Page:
Earlier tonight I spoke with AIMCo's CEO, Leo de Bever. I will come back to that conversation but first let's go over the news.
Nathan Vanderklippe of the Globe and Mail reports that AIMCo head hits back at pay package critics:
The head of Alberta's investment firm is lashing out at critics who say his multimillion-dollar pay package is more appropriate for a professional hockey player than the man in charge of $70-billion in provincial savings and pensions.
The controversy has stoked new calls for controls on provincial executive compensation in Alberta, a province that has been hit hard by the recession and now finds itself with a fast-growing unemployment rate and a nearly $7-billion deficit. Even the board of AIMCo is now looking at ways to change its executive compensation.
Some of the anger has been sparked by the revelation that Leo de Bever, the newly installed chief executive officer of Alberta Investment Management Corp., earned $2.1-million last year, a figure that included $500,000 in long-term incentives - which Mr. de Bever says is currently worth nothing based on the fund's performance - and a $1-million signing bonus. The signing bonus was paid to cover off compensation Mr. de Bever had accrued at his former job.
AIMCo chief investment officer Jai Parihar, who is retiring, earned $2.8-million in salary and severance, plus an additional $362,000 in deferred compensation. Board members are paid $347,000 a year, nearly as much as the firm's chief operating officer.
The numbers, which were released in AIMCo's annual report, galled Opposition politicians, who angrily watched the province's treasured Heritage Fund lose $3-billion in value in the same year AIMCo was brought out from under government management and made into an arm's-length corporation. The Heritage Fund is Alberta's piggybank for oil and gas profits. The fund has since recovered $2-billion of that loss. Still, the compensation struck some as far too rich.
"A million-dollar signing bonus. Where do they think they are? In the NHL?" said Hugh MacDonald, the finance critic for the province's Liberal Party, who said it is time for the government to set standards for executive pay at public agencies. "For the economic times, it's too high. And the track record doesn't warrant that."
But Mr. de Bever defended the compensation as fair - and, in fact, a deal for the province - yesterday. AIMCo paid $174-million in external management fees last year. Mr. de Bever has calculated that it is four times cheaper to have his employees oversee money over hiring outsiders.
Mr. MacDonald, however, believes a sub-million-dollar salary should be suitable for the man in the top job.
"I think we should attract qualified individuals with a salary range of $600,000 to $800,000," he said.
But those who hired Mr. de Bever said small salaries are a bad idea. "You want the top guys doing it. You're not going to get the top guys if you're paying bottom dollar," said Charles Baillie, the former TD Bank head who chairs AIMCo.
He was obviously disappointed with the press coverage and I believe justifiably so. The million dollar signing bonus isn't a big deal because it covered compensation owing to him while he was head of Victorian Fund Management Corporation.
Mr. de Bever added that he didn't take the job at AIMCo for the signing bonus. He wants to build something and he prefers to build an internal team instead of farming it out to external managers who don't deliver.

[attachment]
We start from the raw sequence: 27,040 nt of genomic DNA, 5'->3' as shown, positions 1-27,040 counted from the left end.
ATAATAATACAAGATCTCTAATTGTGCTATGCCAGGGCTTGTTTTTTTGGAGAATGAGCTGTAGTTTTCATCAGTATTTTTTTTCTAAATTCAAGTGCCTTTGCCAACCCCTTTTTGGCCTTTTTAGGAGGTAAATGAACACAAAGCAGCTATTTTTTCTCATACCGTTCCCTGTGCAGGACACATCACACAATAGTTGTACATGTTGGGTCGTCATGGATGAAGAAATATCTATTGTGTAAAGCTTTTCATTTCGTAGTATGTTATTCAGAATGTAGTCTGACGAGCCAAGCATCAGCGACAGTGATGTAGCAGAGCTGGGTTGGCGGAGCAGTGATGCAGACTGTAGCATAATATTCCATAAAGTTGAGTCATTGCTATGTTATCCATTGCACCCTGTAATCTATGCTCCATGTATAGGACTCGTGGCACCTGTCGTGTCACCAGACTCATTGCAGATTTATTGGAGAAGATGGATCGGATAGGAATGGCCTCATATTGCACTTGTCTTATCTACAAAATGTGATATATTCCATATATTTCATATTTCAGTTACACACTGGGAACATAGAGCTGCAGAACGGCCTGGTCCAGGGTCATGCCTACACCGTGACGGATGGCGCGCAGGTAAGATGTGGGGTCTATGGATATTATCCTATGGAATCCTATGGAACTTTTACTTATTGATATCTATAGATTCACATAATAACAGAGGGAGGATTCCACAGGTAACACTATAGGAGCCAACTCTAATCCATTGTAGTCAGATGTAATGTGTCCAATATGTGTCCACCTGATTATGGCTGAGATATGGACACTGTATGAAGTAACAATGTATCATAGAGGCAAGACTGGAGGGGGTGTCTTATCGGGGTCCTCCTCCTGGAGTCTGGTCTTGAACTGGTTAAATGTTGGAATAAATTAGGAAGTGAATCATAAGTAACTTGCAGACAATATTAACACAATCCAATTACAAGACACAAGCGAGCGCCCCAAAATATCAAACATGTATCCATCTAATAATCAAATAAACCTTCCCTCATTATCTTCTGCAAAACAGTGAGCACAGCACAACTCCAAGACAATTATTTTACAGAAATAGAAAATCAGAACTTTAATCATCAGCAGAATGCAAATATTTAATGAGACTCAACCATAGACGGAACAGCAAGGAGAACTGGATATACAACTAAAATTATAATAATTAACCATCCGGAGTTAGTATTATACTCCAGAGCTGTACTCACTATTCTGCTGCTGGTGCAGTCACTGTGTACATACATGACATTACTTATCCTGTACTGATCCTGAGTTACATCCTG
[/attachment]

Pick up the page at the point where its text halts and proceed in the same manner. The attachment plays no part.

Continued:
"I had Brian Gibson (senior vice-president equities, formerly at Ontario Teachers') look into the external managers and he found that over the last 10 years, excess return was zero (when adjusted for fees)."
[Note: Every public pension fund should undertake the same exercise and publicly post the results.]
When you're paying $174 million in fees, you expect returns net of fees, otherwise what's the point? Mr. de Bever is right to be upset. The politicians in Alberta are pulling hissy fits over his compensation and not over the $174 million in external management fees, which he's trying hard to save by building a qualified internal team.
So how did AIMCo perform? Gary Lamphier of the Edmonton Journal reports that AIMCo's fund posts a 10% loss:
Alberta Investment Management Corp.(AIMCo), which manages$69 billion of public-sector financial assets, posted a loss of 10.1 per cent for the year ended March 31.
The decline, disclosed in AIMCo's first report since it was spun off by the provincial government as a Crown corporation in early 2008, reflects a dismal year for equity markets worldwide.
AIMCo's balanced funds--which include various public-sector pension and endowment funds, including the $14 billion Alberta Heritage Savings Trust Fund--posted a loss of 18.0 per cent for the year.
The balanced funds hold a mix of equities, money market, fixed income and inflation-sensitive securities, with the equity component topping 50 per cent in many such funds.
AIMCo's government funds -- which include the Sustainability Fund--posted a gain of 3.3 per cent for the 12 months ended March 31. Unlike AIMCo's pension and endowment funds, the government funds are invested almost solely in ultraconservative money market and fixed-income assets.
"It was an environment where things did go wrong in world markets," said AIMCo's CEO, Leo de Bever, in an interview with The Journal.
"When you're losing 10.1 per cent, I suppose you could argue that it's a bad number. But it was a very average performance (during a year) when the average wasn't very good," he said.
"So when you look at the typical pension fund losing about 16 per cent on a calendar year basis, and maybe a bit more on a fiscal year basis through March, I think AIMCo didn't do worse than anybody else, but it didn't do better, either."
Canada's other major public investment funds also reported poor numbers for the period. The CPP Investment Board, with assets of $105.5 billion as of March 31, incurred a loss of 18.6 per cent over the previous 12 months.
The $87.4-billion Ontario Teachers' Pension Plan, and the $44-billion Ontario Municipal Employees Retirement System(OMERS)posted losses of 18 per cent and 15.3 per cent, respectively, for the fiscal year ended Dec. 31, 2008.